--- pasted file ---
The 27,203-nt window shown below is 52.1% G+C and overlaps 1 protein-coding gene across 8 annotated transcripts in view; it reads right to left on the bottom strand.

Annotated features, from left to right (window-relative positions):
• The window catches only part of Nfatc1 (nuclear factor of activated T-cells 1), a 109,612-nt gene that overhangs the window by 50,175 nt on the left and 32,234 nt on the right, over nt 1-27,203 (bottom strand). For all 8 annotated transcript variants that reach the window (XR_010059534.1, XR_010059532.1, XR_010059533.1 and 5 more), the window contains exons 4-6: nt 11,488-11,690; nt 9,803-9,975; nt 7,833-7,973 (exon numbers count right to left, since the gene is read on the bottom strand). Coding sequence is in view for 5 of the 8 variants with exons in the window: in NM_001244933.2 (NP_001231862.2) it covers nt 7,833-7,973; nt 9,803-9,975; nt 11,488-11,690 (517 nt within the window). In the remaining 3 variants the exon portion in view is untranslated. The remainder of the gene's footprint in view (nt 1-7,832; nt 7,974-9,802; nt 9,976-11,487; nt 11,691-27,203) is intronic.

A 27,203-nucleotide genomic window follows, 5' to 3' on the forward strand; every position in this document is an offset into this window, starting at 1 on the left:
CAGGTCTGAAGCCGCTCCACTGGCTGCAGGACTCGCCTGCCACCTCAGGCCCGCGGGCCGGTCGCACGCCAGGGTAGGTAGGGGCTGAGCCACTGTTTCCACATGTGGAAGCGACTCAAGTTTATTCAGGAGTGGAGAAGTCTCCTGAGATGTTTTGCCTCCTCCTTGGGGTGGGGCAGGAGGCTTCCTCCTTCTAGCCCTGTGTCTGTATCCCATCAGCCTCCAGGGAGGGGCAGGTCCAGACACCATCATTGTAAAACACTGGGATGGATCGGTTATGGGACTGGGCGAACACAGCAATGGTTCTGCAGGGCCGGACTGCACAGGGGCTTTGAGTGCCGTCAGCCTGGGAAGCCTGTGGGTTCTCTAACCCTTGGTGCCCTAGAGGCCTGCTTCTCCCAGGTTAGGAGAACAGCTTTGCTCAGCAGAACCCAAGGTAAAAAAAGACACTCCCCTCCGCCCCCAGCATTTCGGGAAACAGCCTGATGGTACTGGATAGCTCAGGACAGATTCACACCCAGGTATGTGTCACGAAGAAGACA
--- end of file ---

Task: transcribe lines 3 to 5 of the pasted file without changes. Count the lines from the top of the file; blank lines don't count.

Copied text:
• The window catches only part of Nfatc1 (nuclear factor of activated T-cells 1), a 109,612-nt gene that overhangs the window by 50,175 nt on the left and 32,234 nt on the right, over nt 1-27,203 (bottom strand). For all 8 annotated transcript variants that reach the window (XR_010059534.1, XR_010059532.1, XR_010059533.1 and 5 more), the window contains exons 4-6: nt 11,488-11,690; nt 9,803-9,975; nt 7,833-7,973 (exon numbers count right to left, since the gene is read on the bottom strand). Coding sequence is in view for 5 of the 8 variants with exons in the window: in NM_001244933.2 (NP_001231862.2) it covers nt 7,833-7,973; nt 9,803-9,975; nt 11,488-11,690 (517 nt within the window). In the remaining 3 variants the exon portion in view is untranslated. The remainder of the gene's footprint in view (nt 1-7,832; nt 7,974-9,802; nt 9,976-11,487; nt 11,691-27,203) is intronic.

A 27,203-nucleotide genomic window follows, 5' to 3' on the forward strand; every position in this document is an offset into this window, starting at 1 on the left:
CAGGTCTGAAGCCGCTCCACTGGCTGCAGGACTCGCCTGCCACCTCAGGCCCGCGGGCCGGTCGCACGCCAGGGTAGGTAGGGGCTGAGCCACTGTTTCCACATGTGGAAGCGACTCAAGTTTATTCAGGAGTGGAGAAGTCTCCTGAGATGTTTTGCCTCCTCCTTGGGGTGGGGCAGGAGGCTTCCTCCTTCTAGCCCTGTGTCTGTATCCCATCAGCCTCCAGGGAGGGGCAGGTCCAGACACCATCATTGTAAAACACTGGGATGGATCGGTTATGGGACTGGGCGAACACAGCAATGGTTCTGCAGGGCCGGACTGCACAGGGGCTTTGAGTGCCGTCAGCCTGGGAAGCCTGTGGGTTCTCTAACCCTTGGTGCCCTAGAGGCCTGCTTCTCCCAGGTTAGGAGAACAGCTTTGCTCAGCAGAACCCAAGGTAAAAAAAGACACTCCCCTCCGCCCCCAGCATTTCGGGAAACAGCCTGATGGTACTGGATAGCTCAGGACAGATTCACACCCAGGTATGTGTCACGAAGAAGACA